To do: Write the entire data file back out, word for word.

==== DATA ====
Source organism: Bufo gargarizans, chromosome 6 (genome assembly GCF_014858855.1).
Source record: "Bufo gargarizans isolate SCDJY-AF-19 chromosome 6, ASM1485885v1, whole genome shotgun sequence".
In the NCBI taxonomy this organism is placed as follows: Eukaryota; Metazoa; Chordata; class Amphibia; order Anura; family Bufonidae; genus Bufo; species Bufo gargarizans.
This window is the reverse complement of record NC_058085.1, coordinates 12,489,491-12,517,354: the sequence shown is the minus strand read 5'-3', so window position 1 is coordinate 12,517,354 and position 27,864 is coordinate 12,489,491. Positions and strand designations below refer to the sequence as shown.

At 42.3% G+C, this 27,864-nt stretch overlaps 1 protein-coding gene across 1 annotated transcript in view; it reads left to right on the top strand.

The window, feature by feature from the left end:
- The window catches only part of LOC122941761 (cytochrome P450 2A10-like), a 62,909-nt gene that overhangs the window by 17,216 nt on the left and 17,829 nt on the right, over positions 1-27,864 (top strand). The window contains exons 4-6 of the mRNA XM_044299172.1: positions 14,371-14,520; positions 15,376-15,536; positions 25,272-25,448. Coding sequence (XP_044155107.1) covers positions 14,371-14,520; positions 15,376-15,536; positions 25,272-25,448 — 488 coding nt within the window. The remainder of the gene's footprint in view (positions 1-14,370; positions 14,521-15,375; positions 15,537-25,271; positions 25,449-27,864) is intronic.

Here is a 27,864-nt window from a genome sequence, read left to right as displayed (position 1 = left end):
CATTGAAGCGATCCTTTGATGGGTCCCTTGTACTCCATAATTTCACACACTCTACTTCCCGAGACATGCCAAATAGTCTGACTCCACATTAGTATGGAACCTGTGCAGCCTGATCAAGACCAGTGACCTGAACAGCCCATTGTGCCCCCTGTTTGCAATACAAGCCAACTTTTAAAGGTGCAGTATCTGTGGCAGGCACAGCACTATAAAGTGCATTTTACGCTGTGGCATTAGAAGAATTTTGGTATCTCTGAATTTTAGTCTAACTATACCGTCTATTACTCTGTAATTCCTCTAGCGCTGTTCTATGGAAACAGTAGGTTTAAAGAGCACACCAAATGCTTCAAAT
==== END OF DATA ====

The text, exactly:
Source organism: Bufo gargarizans, chromosome 6 (genome assembly GCF_014858855.1).
Source record: "Bufo gargarizans isolate SCDJY-AF-19 chromosome 6, ASM1485885v1, whole genome shotgun sequence".
In the NCBI taxonomy this organism is placed as follows: Eukaryota; Metazoa; Chordata; class Amphibia; order Anura; family Bufonidae; genus Bufo; species Bufo gargarizans.
This window is the reverse complement of record NC_058085.1, coordinates 12,489,491-12,517,354: the sequence shown is the minus strand read 5'-3', so window position 1 is coordinate 12,517,354 and position 27,864 is coordinate 12,489,491. Positions and strand designations below refer to the sequence as shown.

At 42.3% G+C, this 27,864-nt stretch overlaps 1 protein-coding gene across 1 annotated transcript in view; it reads left to right on the top strand.

The window, feature by feature from the left end:
- The window catches only part of LOC122941761 (cytochrome P450 2A10-like), a 62,909-nt gene that overhangs the window by 17,216 nt on the left and 17,829 nt on the right, over positions 1-27,864 (top strand). The window contains exons 4-6 of the mRNA XM_044299172.1: positions 14,371-14,520; positions 15,376-15,536; positions 25,272-25,448. Coding sequence (XP_044155107.1) covers positions 14,371-14,520; positions 15,376-15,536; positions 25,272-25,448 — 488 coding nt within the window. The remainder of the gene's footprint in view (positions 1-14,370; positions 14,521-15,375; positions 15,537-25,271; positions 25,449-27,864) is intronic.

Here is a 27,864-nt window from a genome sequence, read left to right as displayed (position 1 = left end):
CATTGAAGCGATCCTTTGATGGGTCCCTTGTACTCCATAATTTCACACACTCTACTTCCCGAGACATGCCAAATAGTCTGACTCCACATTAGTATGGAACCTGTGCAGCCTGATCAAGACCAGTGACCTGAACAGCCCATTGTGCCCCCTGTTTGCAATACAAGCCAACTTTTAAAGGTGCAGTATCTGTGGCAGGCACAGCACTATAAAGTGCATTTTACGCTGTGGCATTAGAAGAATTTTGGTATCTCTGAATTTTAGTCTAACTATACCGTCTATTACTCTGTAATTCCTCTAGCGCTGTTCTATGGAAACAGTAGGTTTAAAGAGCACACCAAATGCTTCAAAT